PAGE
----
Toronto Through My Lens

Tag: UofT (Page 1 of 2)

“Neighbours”

On the St. Michael’s College campus of University of Toronto, there resides a bronze sculpture entitled Neighbours. Created by artist Joe Rosenthal, the piece was installed in 2001.

Two figures lean on opposite sides of a railing with their gaze just past one another. They lean together while waiting for something, possibly speaking softly to each other while passing the time. Their facial expressions are parallel in somber intensity.

Their body language differs subtly. One figure leans forward expectantly, almost hopefully, as if they can see what is to come. The other leans with patient resolve.

In this sculpture, Joe Rosenthal has provided an excellent example in composition. The two figures are placed in an equal yet opposite position. This guides the viewers’ gaze back and forth between the two dramatically.

Joe Rosenthal, the sculpture’s artist, was born in Romania in 1921. He came to Canada in 1927 and served in the Canadian Armed Forces from 1942-1945. He studied at the Ontario College of Art and continued his learning on extensive sketching trips through the Northwest Territories, Mexico, Cuba, England, Holland, France, Italy, Spain, Greece, Jordan, Israel, and Egypt.

His work has been recognized with awards from the Art Gallery of Ontario, the Canada Council, and the Toronto Outdoor Exhibition. He is a member of the Royal Canadian Academy and the Ontario Society of Arts.

Then, a year later, one of the gals scored a little accoutrement

There’s nothing like a good, gossipy catch-up with a friend

Northrop Frye Statue at Victoria College

For more than half a century, renowned literary critic Northrop Frye made Victoria College at the University of Toronto his intellectual home: he graduated with a Bachelor of Arts in English and Philosophy, taught English to students from 1939 to 1991, and wrote such influential works as Fearful Symmetry and Anatomy of Criticism. This bronze sculpture – located near Northrop Frye Hall on the Victoria College campus – shows the esteemed professor in a state of contentment, surrounded by beloved books.

The life-size statue was created by artists Darren Byers and Fred Harrison. The figure is a modified version of a sculpture in Frye’s hometown of Moncton, New Brunswick.

The artists adapted the statue so it reflected Frye’s time at U of T and in Toronto: among his stack of books is a class planner, and in his right hand is his wife Helen Kemp Frye’s sketch of a party. The book he holds contains images of an angel, the Leviathan and the divine creator, which allude to his religious background and to poet William Blake – whose work is the focus of Fearful Symmetry.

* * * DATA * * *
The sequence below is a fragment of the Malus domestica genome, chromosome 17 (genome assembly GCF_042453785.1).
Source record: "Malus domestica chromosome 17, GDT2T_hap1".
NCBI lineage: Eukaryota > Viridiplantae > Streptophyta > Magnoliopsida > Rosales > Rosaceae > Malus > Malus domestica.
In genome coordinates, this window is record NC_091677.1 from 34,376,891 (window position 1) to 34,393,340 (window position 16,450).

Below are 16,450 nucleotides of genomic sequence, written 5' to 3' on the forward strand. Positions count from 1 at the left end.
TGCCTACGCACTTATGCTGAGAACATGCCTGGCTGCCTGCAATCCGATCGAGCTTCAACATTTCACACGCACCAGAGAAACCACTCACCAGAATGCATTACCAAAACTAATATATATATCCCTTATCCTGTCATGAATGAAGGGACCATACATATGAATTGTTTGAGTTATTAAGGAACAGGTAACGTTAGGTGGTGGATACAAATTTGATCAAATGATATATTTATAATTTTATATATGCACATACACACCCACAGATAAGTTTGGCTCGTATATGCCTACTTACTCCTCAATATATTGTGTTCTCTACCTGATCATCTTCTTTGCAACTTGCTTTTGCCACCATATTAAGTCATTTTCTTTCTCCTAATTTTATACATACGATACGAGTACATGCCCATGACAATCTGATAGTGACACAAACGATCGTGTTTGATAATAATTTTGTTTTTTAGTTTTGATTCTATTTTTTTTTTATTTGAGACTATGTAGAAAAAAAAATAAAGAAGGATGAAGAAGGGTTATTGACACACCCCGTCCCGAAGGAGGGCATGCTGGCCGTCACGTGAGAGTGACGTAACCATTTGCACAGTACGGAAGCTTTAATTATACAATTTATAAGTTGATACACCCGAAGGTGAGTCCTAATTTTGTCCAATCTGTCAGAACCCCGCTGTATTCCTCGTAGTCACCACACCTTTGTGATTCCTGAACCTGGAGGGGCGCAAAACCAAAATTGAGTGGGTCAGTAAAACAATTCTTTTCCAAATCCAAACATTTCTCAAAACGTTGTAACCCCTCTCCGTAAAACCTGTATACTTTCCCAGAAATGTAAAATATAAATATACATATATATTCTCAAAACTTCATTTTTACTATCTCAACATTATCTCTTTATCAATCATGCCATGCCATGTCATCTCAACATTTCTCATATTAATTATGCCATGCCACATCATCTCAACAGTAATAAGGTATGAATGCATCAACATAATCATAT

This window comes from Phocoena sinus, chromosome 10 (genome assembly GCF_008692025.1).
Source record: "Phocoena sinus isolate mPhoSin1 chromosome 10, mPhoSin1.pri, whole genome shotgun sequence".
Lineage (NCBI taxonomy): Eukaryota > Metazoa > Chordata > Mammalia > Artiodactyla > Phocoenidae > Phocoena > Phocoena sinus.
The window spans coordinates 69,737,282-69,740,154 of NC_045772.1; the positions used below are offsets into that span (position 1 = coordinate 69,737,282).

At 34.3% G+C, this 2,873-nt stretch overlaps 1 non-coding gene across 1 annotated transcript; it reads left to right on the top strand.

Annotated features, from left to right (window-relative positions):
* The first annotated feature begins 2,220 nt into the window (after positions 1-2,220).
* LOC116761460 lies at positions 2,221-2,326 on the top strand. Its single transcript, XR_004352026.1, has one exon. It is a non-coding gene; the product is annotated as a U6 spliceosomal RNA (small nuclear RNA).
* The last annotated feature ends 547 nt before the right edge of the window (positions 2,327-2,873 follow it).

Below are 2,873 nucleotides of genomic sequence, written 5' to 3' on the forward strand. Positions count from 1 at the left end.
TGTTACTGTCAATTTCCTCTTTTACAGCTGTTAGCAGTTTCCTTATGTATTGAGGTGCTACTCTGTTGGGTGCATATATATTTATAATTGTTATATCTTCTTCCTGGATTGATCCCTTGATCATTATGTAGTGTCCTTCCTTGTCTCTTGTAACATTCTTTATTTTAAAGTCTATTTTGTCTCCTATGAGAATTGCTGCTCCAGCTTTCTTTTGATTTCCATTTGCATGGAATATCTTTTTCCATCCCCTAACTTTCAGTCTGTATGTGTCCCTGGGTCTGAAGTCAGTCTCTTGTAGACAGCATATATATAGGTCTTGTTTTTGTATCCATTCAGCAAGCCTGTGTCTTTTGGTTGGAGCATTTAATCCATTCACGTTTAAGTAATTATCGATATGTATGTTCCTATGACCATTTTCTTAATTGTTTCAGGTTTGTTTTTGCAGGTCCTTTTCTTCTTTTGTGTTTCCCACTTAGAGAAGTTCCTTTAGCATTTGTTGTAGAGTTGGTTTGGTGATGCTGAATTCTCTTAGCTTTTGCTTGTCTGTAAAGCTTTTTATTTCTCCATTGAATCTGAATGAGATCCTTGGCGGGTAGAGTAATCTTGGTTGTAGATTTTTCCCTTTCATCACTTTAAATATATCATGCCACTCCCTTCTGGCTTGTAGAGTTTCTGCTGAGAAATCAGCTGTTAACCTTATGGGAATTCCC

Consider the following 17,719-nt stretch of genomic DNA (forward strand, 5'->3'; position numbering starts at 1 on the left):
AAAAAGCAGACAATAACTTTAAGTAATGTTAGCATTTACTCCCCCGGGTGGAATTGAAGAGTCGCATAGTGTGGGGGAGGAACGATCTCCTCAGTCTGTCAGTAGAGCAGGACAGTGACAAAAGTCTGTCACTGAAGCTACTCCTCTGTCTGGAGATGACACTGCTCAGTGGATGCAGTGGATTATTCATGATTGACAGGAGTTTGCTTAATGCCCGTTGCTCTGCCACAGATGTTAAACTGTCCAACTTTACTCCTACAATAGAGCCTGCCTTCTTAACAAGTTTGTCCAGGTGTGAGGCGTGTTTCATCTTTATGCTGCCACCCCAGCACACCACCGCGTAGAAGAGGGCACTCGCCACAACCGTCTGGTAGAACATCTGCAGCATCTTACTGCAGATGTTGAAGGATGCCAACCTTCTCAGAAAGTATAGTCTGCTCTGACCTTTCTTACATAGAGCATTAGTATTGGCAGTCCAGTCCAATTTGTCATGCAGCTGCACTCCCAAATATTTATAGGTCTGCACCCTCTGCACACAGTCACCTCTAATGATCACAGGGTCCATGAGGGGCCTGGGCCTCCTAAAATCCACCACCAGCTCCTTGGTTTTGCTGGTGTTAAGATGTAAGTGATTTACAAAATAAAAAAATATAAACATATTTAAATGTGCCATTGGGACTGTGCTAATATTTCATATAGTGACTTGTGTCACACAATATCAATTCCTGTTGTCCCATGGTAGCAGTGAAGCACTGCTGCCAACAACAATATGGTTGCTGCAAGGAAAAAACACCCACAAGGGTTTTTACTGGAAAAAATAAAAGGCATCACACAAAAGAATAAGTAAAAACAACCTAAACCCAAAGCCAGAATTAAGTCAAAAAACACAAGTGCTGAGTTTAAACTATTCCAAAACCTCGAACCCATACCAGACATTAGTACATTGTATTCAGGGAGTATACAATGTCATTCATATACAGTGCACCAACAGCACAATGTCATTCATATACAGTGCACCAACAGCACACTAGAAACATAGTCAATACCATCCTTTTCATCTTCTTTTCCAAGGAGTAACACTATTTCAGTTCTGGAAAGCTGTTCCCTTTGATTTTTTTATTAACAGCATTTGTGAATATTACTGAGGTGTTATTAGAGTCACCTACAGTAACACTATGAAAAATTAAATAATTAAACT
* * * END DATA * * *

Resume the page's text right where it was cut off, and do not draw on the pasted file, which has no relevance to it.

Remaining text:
“Michael”

The sculpture Michael is located at St. Michael’s College quadrangle at Queen’s Park Crescent East. Michael was commissioned by the Collegium in 1977 in commemoration of the 125th Anniversary of the Foundation of St. Michael’s College. The sculpture, by artist Anne Allardyce, was completed in 1978, using stainless steel and granite.

Michael stands as a monument to Saint Michael – the namesake of the college. It may be slightly difficult, though, to make out Saint Michael from such an abstract form. At best, with the help of your imagination, you may see hints of wings and clothing in the triangular metal sheets. At the very least the statute is imposing and evokes a sense of grandeur.

“Untitled”

Outside the Kelly Library, St. Michael’s College (U of T) at 113 St. Joseph Street, resides Untitled by sculptor William McElcheran.

This bronze sculpture was installed on June 6, 1973 as a plastic piece before being bronzed a few years later; it was sent to Italy for that process.

This is a 2-sided sculpture: the street side shows a crowd of people, many clinging to the others, while the library-facing side shows historical figures involved in intellectual discussions.

The Street-Facing Side (crowd)

The Library-Facing Side (historical figures)

McElcheran deliberately included the faces of many contemporary and ancient scholars and teachers on this side of the sculpture. Some of these individuals, such as Einstein or Gandhi, are easy to make out. From left to right, you can see the following figures: